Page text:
Saturday, January 26, 2013

Stathalbyn, TDU Stage Three and a Koala

We spent the morning in Strathalbyn. It was a Scottish settlement established in 1839 when a boat-load of 105 Scottish immigrants arrived at Holdfast Bay near Adelaide on the Fairfield. It is now home to over 30 Heritage-listed buildings, a peaceful Soldiers' Memorial Gardens, and a plethora of antique shops.

This church is now a theatre, in a fabulous use of venue!

St Andrew's Church is a Presbyterian Church originally built in 1844 and gradually enlarged over the years. District landowner Edward Stirling gave the church the gift of a bell, imported from Scotland, but it proved to be too heavy for the existing steeple and the new square tower was added to house it in 1869.

The bandstand on the hill was built in 1912 by Alexander Caldwell, and after WWI the memorial gardens were developed around it, including the words 'Remember the Anzacs' spelled out in small variegated geraniums.

Old eucalypts show the scars left when aboriginal shields were cut from the then living bark. Trees were a treasured resource to the Aboriginal people and they would take pride in removing the wood without mortally damaging the tree. Prior to European settlement the area around Strathalbyn was part of the larger Ngarrindjeri Aboriginal world.

Strathalbyn is situated on the banks of the River Angas and is a picturesque spot. People rested here on their travels to the Victorian goldfields, and it was a tram terminus. Subsequently there are many old banks, hotels and bakeries. Many are now converted to shops and cafes, and we had the most excellent bacon, parmesan, red capsicum and rocket panini in one of them.

The retention of these heritage buildings meant that Strathalbyn was the ideal setting for Woodend in the 1975 film Picnic at Hanging Rock. The real Woodend had become too modernized to appear in a film set in the 1900's. Strathalbyn, however, was perfectly suitable, and manny of the local residents appeared in the film as extras in period costume.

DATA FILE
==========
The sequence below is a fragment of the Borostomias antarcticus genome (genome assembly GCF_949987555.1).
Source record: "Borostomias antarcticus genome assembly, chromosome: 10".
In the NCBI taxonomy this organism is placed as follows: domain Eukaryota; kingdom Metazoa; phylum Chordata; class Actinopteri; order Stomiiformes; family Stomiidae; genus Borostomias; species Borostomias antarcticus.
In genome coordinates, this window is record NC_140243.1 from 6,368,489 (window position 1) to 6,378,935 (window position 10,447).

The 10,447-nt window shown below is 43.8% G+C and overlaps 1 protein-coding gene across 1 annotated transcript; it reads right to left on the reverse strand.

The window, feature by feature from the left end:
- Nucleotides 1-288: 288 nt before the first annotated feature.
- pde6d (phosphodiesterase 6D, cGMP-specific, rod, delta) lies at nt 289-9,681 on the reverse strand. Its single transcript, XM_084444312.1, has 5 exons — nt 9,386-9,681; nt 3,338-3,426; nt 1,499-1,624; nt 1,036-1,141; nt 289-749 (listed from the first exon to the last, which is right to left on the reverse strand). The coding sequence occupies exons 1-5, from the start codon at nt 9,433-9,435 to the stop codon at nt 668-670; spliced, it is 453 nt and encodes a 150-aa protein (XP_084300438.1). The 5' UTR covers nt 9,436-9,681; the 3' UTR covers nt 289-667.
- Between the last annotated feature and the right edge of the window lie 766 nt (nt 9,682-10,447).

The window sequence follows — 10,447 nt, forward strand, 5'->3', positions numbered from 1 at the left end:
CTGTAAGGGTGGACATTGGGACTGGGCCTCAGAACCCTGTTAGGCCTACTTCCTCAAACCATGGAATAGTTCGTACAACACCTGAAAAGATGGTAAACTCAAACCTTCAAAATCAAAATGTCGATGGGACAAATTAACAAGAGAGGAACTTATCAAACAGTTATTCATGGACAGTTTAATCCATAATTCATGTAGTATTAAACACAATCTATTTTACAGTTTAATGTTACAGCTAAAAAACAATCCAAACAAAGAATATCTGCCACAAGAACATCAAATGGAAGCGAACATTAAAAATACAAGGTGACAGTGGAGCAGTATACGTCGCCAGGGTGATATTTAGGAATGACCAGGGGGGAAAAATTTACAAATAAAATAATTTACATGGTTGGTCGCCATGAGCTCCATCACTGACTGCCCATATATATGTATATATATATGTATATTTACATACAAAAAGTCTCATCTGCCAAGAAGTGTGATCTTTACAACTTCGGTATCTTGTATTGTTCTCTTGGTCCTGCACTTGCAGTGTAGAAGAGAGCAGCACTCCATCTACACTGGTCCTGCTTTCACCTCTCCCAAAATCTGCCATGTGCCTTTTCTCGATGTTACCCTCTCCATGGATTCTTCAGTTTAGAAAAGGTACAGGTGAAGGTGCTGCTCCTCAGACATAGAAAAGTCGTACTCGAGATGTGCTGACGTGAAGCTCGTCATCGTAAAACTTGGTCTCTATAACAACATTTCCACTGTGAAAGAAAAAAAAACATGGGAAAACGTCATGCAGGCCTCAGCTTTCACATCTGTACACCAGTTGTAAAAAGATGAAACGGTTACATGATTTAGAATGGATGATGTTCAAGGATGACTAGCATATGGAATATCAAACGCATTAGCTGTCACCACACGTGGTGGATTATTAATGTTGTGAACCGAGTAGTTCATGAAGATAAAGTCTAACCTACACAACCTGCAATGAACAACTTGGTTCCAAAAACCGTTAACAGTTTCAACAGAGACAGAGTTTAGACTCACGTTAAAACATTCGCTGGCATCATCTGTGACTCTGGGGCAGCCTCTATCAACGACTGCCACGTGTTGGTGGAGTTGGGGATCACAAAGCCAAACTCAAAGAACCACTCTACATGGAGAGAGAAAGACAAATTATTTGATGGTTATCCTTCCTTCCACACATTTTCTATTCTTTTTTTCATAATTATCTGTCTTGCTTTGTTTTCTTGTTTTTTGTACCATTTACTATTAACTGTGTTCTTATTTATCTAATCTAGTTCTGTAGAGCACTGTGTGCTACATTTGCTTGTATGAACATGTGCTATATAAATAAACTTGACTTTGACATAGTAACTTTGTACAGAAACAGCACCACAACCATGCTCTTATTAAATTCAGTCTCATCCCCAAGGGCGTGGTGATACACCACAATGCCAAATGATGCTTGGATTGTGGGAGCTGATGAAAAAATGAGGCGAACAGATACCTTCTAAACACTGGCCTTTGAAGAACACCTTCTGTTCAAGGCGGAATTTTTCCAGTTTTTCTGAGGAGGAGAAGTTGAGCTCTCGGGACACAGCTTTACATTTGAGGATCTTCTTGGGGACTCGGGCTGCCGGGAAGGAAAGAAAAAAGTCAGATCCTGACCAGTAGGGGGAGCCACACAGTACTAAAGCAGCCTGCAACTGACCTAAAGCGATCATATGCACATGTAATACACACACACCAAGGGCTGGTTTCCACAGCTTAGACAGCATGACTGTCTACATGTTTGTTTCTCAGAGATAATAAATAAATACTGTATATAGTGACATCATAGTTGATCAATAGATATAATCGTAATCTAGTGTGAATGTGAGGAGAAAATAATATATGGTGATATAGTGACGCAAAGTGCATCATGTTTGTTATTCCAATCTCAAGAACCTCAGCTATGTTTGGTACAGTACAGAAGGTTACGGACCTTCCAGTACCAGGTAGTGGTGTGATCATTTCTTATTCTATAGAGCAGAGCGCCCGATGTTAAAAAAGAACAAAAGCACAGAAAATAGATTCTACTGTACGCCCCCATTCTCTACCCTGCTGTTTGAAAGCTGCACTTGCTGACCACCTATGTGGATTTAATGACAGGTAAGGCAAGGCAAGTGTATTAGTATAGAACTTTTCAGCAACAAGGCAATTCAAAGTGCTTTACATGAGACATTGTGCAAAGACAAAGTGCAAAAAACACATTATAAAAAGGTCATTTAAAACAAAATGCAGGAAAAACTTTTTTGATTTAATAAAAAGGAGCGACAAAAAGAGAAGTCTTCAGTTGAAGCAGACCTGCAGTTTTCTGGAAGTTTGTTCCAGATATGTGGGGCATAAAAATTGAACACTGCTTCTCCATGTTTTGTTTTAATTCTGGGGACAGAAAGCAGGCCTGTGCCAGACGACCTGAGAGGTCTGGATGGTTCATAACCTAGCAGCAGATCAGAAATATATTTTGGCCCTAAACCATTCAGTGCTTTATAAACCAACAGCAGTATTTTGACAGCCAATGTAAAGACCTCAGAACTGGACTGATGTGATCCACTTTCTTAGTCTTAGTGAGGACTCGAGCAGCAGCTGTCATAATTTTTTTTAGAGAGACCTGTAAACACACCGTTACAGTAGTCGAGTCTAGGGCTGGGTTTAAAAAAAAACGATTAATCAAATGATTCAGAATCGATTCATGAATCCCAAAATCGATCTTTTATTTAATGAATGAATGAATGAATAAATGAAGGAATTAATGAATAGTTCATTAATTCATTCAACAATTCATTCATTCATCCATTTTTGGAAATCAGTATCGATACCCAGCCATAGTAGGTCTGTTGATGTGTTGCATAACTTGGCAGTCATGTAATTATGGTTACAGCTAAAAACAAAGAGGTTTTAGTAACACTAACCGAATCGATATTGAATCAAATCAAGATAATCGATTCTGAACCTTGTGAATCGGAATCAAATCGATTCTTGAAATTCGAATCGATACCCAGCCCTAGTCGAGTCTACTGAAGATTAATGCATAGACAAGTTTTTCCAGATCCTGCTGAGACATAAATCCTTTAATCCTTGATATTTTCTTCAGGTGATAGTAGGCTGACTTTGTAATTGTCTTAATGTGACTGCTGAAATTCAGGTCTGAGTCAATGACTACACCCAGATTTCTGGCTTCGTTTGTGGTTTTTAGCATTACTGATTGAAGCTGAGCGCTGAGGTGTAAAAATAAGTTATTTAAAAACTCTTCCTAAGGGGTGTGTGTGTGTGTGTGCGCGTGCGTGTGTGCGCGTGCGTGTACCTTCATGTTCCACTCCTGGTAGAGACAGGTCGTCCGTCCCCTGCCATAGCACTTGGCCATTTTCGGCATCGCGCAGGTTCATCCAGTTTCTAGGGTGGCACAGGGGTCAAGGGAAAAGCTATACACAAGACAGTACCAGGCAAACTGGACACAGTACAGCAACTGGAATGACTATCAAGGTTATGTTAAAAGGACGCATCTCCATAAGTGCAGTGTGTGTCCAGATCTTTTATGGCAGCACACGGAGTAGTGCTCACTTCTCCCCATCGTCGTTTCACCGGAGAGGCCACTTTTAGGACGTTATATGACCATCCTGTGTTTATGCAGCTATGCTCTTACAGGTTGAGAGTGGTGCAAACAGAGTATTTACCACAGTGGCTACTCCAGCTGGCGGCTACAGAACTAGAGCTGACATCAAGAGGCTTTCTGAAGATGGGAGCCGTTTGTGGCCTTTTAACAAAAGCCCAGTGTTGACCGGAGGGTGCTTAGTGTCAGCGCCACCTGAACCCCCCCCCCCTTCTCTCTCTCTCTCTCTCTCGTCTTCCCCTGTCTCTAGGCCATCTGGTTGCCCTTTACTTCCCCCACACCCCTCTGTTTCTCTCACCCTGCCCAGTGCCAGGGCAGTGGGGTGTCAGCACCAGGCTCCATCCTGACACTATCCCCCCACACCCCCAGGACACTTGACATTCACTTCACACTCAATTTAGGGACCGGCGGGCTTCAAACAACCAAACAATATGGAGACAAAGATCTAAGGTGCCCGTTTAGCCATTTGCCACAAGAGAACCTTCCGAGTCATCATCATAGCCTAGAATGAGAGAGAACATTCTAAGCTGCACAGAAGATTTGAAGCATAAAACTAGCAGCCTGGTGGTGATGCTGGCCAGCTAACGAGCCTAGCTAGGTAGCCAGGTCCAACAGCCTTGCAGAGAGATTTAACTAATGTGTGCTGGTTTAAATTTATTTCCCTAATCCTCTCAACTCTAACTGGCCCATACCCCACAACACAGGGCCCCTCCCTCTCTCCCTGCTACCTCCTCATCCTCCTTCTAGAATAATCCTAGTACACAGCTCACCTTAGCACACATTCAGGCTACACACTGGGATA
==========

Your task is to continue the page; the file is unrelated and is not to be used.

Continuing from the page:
Driving to watch Stage Three of the Tour Down Under, we were stopped at Mylor at a cordon for a rolling road closure. These road closures have been handled brilliantly and the traffic police (many of whom are on mountain bikes) have done a fantastic job.

They temporarily close roads for up to 20 minutes to allow the race to pass by. Once a road has been closed by the police, the riders usually take between 15 to 20 minutes to pass by. After the race convoy, the Green Light Vehicle and the final police escort have passed, the road will open again. It's done seamlessly to ensure the safety of the riders and to minimise disruption to the public. New Zealand traffic control could learn a lot from their example.

We were in prime position to watch the riders hurtle towards us, and once they had passed by, we found a more suitable spot by the side of the road near the crest of a hill which they had to circumnavigate six times.

Ian Stannard
Thomas Geraint in the leader's jersey
These boys in blue were particularly amusing (and probably very hot) in their morph suits as they cycled round the course and stopped to encourage the riders. We offered them some of our Skittles but they only took the blue ones.

Luke Rowe and Edvald Boasson Hagen get some encouragement from 'Team Blue Edge'
Edvard Boasson Hagen and Ian Stannard near the summit
A couple of the Sky boys needed to stop for a 'comfort break' and, as Team Sky was controlling the peleton, they slowed it down until the lads could rejoin them. I love the etiquette of cycling!

Ian Stannard and Mathew Hayman rejoin the fold
Him Outdoors cheers on everyone indiscriminately
Gediminas Bagdonas in national (Lithuanian) road race champion colours
Philippe Gilbert, current UCI Road Race World Champion
Andy Schleck
Phil Liggett reporting from the finish
Young rider, Tom-Jelte Slagter, looks happy enough with his stage win
Geraint Thomas retains the leader's and the king of the mountain jerseys
After a full-on day, we were welcomed home by the sight of this koala nestling in the trees by the house. How adorable is that?

Blinky de Vries

We sat out on the deck watching him (although he didn't actually do a fat lot) and drinking beer from local microbrewery, Brewboys. I liked their fabulously named and very tasty, hoppy, bitter goodness, Hoppopotamus, while Him Outdoors enjoyed their Ace of Spades with a smooth taste of chocolate malt - 'very nice indeed.'

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